Start by running pendtest.bsp in Quoth, observe the pendulum slicing. Notice how you can collide with the flat of the blade without taking damage, but it slices into you when you stand in the path of the rotation.
There's a lot going on to make this one object work, so follow this guide while looking through the map files in an editor to get an idea of how it works.
The new idea (and the one that requires Quoth rather than plan Hipnotic) is to create the rotating entity as an external model, and then reference that model from the main map. This avoids the need to use an info_rotate entity (which historically made the rotating entity hard to texture and light correctly).
Take a look at the pendulum.map file first. You can see this just contains the brushes to make the physical, visible pendulum. Two things are important to note here
1) The brushes in this map are assigned to worldspawn, not part of an entity
2) The metal pivot at the top of the pendulum has been aligned exactly with the point '0 0 0' in the map. This point will be the centre of rotation for the object
Although I've been lazy in this test map and skipped lighting, another benefit of this file is that you can add lights to it. This lets you create lighting that looks reasonable at every angle the pendulum swings to.
The last thing to find out is how the external model is included after it's compiled. Open up pendtest.map in the editor. Normally, the brushes for a rotating object would be made into a "rotate_object" entity. In the case of an external model, we add a point entity to the main map with classname "rotate_object_point"; if you look at the example in pendtest, the key "model" "maps/pendulum.bsp" shows the format to specify the external model.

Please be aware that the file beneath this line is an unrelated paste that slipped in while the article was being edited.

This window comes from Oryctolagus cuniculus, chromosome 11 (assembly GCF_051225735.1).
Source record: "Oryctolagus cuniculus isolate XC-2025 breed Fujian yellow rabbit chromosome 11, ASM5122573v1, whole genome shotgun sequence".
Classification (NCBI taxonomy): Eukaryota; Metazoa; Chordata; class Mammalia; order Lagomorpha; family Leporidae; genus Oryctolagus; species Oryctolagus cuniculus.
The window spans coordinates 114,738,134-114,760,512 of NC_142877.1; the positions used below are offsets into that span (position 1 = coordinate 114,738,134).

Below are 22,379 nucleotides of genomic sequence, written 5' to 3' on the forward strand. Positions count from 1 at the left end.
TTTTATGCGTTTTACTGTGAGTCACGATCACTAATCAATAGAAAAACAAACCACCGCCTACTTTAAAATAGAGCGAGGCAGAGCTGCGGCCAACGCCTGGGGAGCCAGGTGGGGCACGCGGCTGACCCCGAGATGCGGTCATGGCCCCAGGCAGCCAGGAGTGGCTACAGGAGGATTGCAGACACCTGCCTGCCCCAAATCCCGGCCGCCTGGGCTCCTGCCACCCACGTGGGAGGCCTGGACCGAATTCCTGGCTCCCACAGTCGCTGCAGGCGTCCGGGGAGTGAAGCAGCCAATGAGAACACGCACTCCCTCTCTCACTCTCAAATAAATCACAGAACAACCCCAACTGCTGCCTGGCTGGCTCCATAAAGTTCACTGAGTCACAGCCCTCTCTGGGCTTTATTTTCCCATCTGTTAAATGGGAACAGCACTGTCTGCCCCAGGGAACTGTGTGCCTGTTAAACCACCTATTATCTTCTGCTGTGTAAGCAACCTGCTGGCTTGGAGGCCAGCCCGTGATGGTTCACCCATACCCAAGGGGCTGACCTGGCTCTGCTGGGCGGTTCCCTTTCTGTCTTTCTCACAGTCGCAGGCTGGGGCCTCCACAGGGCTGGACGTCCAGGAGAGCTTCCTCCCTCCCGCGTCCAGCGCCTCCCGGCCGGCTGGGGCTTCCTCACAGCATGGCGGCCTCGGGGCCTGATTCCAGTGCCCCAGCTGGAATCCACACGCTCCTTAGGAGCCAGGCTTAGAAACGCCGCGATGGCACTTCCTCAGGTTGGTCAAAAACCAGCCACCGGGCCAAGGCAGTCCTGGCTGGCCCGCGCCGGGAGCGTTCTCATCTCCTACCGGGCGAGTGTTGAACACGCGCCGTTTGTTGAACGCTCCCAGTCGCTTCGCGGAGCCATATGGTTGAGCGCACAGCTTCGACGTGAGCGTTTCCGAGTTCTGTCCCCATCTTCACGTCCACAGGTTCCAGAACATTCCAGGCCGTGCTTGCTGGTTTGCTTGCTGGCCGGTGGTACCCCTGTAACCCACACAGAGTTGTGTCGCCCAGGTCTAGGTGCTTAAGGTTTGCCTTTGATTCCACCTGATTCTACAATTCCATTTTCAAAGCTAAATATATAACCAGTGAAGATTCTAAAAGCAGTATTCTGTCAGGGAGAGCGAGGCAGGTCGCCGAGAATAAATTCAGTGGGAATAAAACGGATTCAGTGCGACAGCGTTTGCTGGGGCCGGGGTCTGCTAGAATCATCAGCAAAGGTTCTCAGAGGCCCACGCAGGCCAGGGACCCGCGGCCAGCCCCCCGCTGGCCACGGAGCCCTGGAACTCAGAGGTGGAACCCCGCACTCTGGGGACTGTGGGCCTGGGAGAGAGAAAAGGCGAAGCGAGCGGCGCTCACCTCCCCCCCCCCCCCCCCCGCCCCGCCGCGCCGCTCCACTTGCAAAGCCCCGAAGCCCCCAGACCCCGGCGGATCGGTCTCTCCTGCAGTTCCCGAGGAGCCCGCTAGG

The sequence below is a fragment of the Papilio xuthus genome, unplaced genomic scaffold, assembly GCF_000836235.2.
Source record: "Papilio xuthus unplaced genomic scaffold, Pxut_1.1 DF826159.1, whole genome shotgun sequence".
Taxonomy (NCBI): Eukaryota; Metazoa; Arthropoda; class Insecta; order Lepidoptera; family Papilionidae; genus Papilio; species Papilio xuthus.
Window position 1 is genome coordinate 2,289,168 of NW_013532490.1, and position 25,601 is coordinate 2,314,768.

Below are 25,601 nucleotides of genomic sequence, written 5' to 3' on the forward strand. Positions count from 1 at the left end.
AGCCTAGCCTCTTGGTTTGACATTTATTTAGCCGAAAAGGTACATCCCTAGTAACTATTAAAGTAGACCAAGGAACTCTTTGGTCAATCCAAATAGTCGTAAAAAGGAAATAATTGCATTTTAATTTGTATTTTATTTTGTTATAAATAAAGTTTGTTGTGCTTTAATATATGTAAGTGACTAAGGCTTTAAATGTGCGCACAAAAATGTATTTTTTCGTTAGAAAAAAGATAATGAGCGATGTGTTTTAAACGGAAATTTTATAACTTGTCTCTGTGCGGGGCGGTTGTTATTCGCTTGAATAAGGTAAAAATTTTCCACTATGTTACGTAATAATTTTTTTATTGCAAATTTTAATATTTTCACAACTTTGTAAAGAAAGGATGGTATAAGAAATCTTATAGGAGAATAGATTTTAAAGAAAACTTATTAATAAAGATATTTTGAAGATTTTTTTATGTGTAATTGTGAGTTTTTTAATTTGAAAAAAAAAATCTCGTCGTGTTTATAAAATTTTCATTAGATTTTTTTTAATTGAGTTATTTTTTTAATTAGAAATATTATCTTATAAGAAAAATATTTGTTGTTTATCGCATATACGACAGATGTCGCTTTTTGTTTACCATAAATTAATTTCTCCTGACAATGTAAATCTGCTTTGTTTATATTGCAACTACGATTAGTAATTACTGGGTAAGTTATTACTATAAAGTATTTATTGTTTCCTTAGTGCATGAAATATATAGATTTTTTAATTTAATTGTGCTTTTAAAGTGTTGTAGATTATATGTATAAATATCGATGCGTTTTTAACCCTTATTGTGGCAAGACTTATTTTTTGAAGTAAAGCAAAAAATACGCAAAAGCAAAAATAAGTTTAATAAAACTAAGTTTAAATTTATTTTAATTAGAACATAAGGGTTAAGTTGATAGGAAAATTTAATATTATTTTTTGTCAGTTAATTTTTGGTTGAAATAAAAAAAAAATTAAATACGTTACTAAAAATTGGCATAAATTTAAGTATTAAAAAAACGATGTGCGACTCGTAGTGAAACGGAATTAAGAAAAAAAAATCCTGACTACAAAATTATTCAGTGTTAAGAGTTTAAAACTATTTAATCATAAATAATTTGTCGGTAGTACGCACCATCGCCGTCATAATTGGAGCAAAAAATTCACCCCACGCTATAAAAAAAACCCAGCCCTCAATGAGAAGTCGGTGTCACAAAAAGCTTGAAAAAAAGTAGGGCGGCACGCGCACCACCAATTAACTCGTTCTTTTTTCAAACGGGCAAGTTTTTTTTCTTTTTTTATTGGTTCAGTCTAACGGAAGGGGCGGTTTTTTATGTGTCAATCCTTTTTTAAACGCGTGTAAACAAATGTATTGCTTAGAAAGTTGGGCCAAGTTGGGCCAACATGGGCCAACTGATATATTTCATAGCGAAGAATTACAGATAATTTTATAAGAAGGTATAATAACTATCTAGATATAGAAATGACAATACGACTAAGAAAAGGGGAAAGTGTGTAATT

Each rotating object in hipnotic requires a collaboration between a visible "rotate_object" entity, and a second entity which controls that visible entity. In this case, we are using a using a "func_rotate_train" to control. The targetname field on the visible entity links to the target field on the controller. The other keys we set on the controler are the noise it makes, the obituary text, and the damage it inflicts - 10hp is probably a bit low for such a huge chopper, but it is a test map.
A rotating train needs a series of path entities which describe the sequence of rotations. For the back and forth rotation we want, only two "path_rotate" entities are needed. It's important to note that lots of different behaviours are possible at each step on the path, depending on the spawnflags used. In the example map the following are set: Angles & Stop rotate & Speed sets movetime
The first flag is the key to how our rotation works - we are stating that the waypoint specifies an angle for the object to face at the end of the movement (as opposed to setting a rate of rotation). "Speed sets movetime" is a bit of a convenience, it lets us say that the rotation must take 1 second directly, rather than having to calculate a speed of travel that makes the rotation look sensible. Stop rotate is cosmetic, it just adds a very short pause between each swing.
There's some subtlty to the angles chosen here: '410 0 0' and '-50 0 0'. The important thing to know is that after each step of the path completes, the angles of the object get normalised to the range 0-360. For example: after travelling to '-50 0 0', the angle is transformed to into '310 0 0', meaning that the object rotates forward to get to '410 0 0'. If we specified '50 0 0' instead of '410 0 0' the object would rotate the long way round, which is NOT what we want.
Finally, note that the path_rotate entities target each other to form a loop, while the "path" key of the func_rotate_train links it to the start of the path.
The movewalls are needed to give the blade collision. All of them are given the same targetname as the original rotate_object, so they are moved by the controller in the same way. For demonstration purposes I've applied the "visible" spawnflag and an alpha value of 0.5 so that you can see what they're doing in the demonstration map. This spawnflag is very helpful for debugging, but in a final release can be turned off again.
There's also an argument to be had over the "damage on touch" spawnflag. On the one hand, I like the fact that you can touch the flat of the pendulum without taking damage, but on the other hand, you only get pushed if you get hit by the edge of the blade but aren't trapped by the walls on the other side. Perhaps just setting this flag on the end movewalls would be a good compromise.